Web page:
Situated within the spray of the picture-perfect Nevada Fall stood a pioneer hotel that, for almost 20 years, welcomed guests to Yosemite National Park. Named La Casa Nevada or The Snow House, owners Albert and Emily Snow, like so many innkeepers of the late 1800s provided a valuable service to those wanting to escape city life in search of nature’s stunning beauty and peace. If you were willing to make the trek, there was a moderately comfortable bed and a warm meal waiting for you. But as romantic as that all sounds, life as a Yosemite innkeeper was not for everyone. It was tough, rugged, work in a landscape that required determination not many could withstand.
The sun can rise and set on this island nation in the middle of the Pacific. Known for its rainforest paradise and tropical reefs, these islands were originally settled by Polynesians more than 3,000 years ago, and continue to carry traditional Polynesian culture today. Colorful tropical reefs are part of the 4,000 acres of National Park that is underwater, though even reefs are threatened by human-caused climate change. Though we love to travel by RV here at America’s National Parks, this one is only accessible by plane.
This week on America’s National Parks, we take a deep dive into the American Samoa.
A flash flood tears through Zion, Karens build Cairns in Petroglyph, endangered frogs are gettin’ it on without any assistance in California, Grand Teton gets one BIG Teton of a new dump truck, a drunken kayaker gets 60 days in Jail and a 5-year ban from Yellowstone, a massive bear spray recall, and more. It’s time for the latest in National Park News.
If you've never been there, when you think of Michigan, you may not imagine miles of sandy beaches, turquoise waters, and bluffs that tower more than 450 feet above one of the four Great Lakes that border the state.
There are also inland lakes, lush forests, an island lighthouse, coastal villages and picturesque farmsteads. All of these fantastic features can be found in Sleeping Bear Dunes National Lakeshore.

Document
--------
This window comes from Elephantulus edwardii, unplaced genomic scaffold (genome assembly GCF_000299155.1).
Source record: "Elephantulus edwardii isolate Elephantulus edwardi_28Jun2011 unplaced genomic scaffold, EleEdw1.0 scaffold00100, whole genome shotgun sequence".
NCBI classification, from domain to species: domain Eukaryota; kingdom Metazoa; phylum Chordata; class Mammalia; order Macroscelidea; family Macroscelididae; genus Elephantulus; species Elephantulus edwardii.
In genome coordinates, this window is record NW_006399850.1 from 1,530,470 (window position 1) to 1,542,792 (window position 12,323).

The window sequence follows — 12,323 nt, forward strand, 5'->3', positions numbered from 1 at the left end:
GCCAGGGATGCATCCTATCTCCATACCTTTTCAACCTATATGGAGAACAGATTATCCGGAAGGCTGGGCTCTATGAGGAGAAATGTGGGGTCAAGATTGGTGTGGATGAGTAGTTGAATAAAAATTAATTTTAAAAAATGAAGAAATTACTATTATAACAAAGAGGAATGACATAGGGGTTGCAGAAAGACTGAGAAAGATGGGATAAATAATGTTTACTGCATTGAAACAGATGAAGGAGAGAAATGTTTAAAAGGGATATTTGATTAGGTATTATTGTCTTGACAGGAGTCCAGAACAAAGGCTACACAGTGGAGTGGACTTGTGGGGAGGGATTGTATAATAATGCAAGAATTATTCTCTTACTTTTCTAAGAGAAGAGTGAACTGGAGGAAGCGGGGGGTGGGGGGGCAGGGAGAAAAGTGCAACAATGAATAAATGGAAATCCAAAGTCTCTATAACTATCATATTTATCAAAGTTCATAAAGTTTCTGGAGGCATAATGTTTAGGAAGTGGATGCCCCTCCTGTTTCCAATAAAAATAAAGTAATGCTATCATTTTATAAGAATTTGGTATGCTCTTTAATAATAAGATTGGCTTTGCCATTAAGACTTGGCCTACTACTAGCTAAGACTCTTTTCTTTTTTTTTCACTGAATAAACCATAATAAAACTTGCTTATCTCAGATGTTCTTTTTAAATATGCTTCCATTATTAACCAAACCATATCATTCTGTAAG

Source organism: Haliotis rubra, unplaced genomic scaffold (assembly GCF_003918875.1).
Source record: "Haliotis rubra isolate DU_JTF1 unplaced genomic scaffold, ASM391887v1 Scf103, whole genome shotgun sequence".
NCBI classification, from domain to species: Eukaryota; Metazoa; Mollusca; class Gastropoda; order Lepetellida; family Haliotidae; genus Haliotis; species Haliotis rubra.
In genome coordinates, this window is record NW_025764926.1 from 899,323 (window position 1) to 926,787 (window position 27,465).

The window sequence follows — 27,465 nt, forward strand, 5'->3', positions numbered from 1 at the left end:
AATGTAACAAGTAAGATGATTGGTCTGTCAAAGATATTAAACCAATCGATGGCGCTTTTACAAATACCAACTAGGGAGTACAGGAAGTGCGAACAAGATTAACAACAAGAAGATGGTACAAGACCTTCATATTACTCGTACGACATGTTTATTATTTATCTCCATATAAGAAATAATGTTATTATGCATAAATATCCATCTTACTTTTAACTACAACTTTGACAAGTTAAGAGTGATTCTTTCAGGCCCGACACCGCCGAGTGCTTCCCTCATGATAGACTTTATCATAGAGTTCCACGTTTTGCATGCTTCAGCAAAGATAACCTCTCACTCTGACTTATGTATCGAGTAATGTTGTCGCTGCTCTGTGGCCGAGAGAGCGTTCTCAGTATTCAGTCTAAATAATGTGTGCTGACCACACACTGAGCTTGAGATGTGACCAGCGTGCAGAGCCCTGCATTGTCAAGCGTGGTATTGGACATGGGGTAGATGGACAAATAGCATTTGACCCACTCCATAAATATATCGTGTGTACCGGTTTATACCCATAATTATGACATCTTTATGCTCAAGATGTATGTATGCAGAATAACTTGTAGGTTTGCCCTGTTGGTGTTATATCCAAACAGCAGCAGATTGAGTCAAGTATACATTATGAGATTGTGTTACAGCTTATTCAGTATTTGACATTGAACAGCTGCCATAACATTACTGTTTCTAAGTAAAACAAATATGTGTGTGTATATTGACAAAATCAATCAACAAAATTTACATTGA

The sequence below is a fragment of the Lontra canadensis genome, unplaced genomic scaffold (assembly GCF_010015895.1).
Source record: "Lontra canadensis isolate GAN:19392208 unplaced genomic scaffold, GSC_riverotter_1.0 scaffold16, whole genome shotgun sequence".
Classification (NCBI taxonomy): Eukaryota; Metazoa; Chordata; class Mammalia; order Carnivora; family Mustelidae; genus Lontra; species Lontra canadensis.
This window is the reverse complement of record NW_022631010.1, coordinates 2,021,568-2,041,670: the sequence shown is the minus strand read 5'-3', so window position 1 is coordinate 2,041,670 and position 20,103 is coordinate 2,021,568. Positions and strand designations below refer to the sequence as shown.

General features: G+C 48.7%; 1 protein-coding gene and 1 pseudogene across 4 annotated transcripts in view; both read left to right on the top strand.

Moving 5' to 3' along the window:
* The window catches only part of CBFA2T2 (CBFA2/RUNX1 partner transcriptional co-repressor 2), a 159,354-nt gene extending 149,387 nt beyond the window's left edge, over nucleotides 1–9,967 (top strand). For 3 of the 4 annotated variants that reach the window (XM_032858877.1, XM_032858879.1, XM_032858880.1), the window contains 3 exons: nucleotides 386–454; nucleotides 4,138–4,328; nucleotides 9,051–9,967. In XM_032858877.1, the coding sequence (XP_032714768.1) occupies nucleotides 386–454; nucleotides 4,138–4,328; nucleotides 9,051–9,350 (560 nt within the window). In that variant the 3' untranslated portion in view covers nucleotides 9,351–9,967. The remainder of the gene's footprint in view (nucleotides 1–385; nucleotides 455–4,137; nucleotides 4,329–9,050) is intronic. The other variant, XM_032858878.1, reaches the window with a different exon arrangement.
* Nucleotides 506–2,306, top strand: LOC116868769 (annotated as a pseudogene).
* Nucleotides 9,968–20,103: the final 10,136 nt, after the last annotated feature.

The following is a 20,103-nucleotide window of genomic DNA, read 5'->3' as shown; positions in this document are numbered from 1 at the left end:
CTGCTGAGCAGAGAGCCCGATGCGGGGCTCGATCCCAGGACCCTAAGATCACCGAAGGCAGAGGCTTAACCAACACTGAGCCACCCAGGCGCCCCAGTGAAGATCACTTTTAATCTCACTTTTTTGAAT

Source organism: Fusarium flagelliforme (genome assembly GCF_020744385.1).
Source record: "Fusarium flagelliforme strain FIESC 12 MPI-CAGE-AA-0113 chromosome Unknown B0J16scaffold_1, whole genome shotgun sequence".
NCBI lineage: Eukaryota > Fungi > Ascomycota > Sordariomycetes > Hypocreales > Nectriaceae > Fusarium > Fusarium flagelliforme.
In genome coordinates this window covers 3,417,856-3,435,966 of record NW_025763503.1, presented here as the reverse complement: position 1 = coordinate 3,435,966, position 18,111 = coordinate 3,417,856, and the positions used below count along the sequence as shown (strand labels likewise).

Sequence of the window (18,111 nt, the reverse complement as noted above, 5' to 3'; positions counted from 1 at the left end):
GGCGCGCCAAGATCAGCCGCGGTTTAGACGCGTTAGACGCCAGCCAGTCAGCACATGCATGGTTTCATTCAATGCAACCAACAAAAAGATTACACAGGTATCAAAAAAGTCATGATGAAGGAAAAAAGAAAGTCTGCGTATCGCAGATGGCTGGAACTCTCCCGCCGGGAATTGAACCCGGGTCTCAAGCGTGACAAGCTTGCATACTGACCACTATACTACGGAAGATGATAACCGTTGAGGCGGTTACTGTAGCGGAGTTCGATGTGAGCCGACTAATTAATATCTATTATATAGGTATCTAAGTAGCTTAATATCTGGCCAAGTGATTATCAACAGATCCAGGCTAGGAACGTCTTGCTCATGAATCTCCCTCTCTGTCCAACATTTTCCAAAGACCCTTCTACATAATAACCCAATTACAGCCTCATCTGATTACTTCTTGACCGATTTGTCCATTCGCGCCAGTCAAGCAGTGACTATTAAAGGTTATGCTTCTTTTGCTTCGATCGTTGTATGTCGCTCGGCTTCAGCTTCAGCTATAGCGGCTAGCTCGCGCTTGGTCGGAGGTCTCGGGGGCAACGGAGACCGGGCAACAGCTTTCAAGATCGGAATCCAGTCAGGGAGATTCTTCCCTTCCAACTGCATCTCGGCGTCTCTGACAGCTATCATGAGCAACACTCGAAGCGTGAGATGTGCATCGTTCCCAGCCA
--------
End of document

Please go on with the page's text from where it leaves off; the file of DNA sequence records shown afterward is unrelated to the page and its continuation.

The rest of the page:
Winding through Acadia’s forests and mountains are 45 miles of historic roadways that are only for pedestrians, bicyclists, horseback riders, and carriages. These roads were carefully designed to follow the contours of the landscape and reach scenic vistas. Though enormously popular for recreation today, until recently it was not well-known who had the most prominent role in the development of these roads: John D. Rockefeller, Jr.
Yellowstone and Grand Teton shatter April attendance records, Zion sees a four-hour wait for its most popular hike, Biden’s 2022 budget sees the largest appropriation for the National Park Service ever, an Instagramer apologizes, and so much more.
It’s time for this month’s news round-up episode of the America’s National Parks podcast.
In the middle of North Dakota, one of the least visited states in the nation, sits one of the smallest and least visited National Park Service Sites. It’s the place where Earthlodge people, the Hidatsa and Mandan, who lived along the Missouri River and it’s tributaries, hunted bison and other game. The site was a major Native American trade center for hundreds of years prior to becoming an important marketplace for fur traders after 1750.
Today on America’s National Parks, the Knife River Indian Villages National Historic Site, and the story of Buffalo-Bird Woman, one of the last Hidatsas born in the Knife River villages, in her own words, as portrayed by Grace Henry in the park film.
In 1680, one of the earliest Western accounts of coordinated fireflies flashing was recorded by a Dutch physician while traveling down the Meinam River in what is now Thailand. He wrote, “A whole swarm of these insects, having taken possession of one Tree, and spread themselves over its branches, sometimes hide their Light all at once, and a moment after make it appear again with the utmost regularity and exactness.”
More than 300 years later and the synchronized flashing of fireflies is still a mystery.
Point Reyes National Seashore has recorded more than 450 species of birds, including 38 that are threatened or endangered. There are multiple factors that make it such a popular and birdy destination. For one, it has many unique habitats that provide food and shelter, such as coastline, forest, wetland, and open fields. The park’s peninsula also juts out into the ocean, scooping migrants into the park as they travel along the coast. Due to these special features, the National Audubon Society has also named it an Important Bird Area.
It might not be common knowledge that the Yosemite Valley one of the crown jewels of the American landscape, known for towering natural splendor in its pristine condition, has a sister valley, within the National Park, that was flooded to create a water reservoir for the city of San Fransisco.
For over 100 years, Hetch Hetchy canyon, named with an indigenous word for a type of wild grass, has been called Hetch Hetchy Reservoir. And while turning back is a real possibility one day, Hetch Hetchy is still an amazing place to visit. Or it would be if it were a little easier.
Restore Hetch Hetchy is an organization with a plan to do just that, and Executive Director Spreck Rosekrans is our guest today on the America's National Parks Podcast.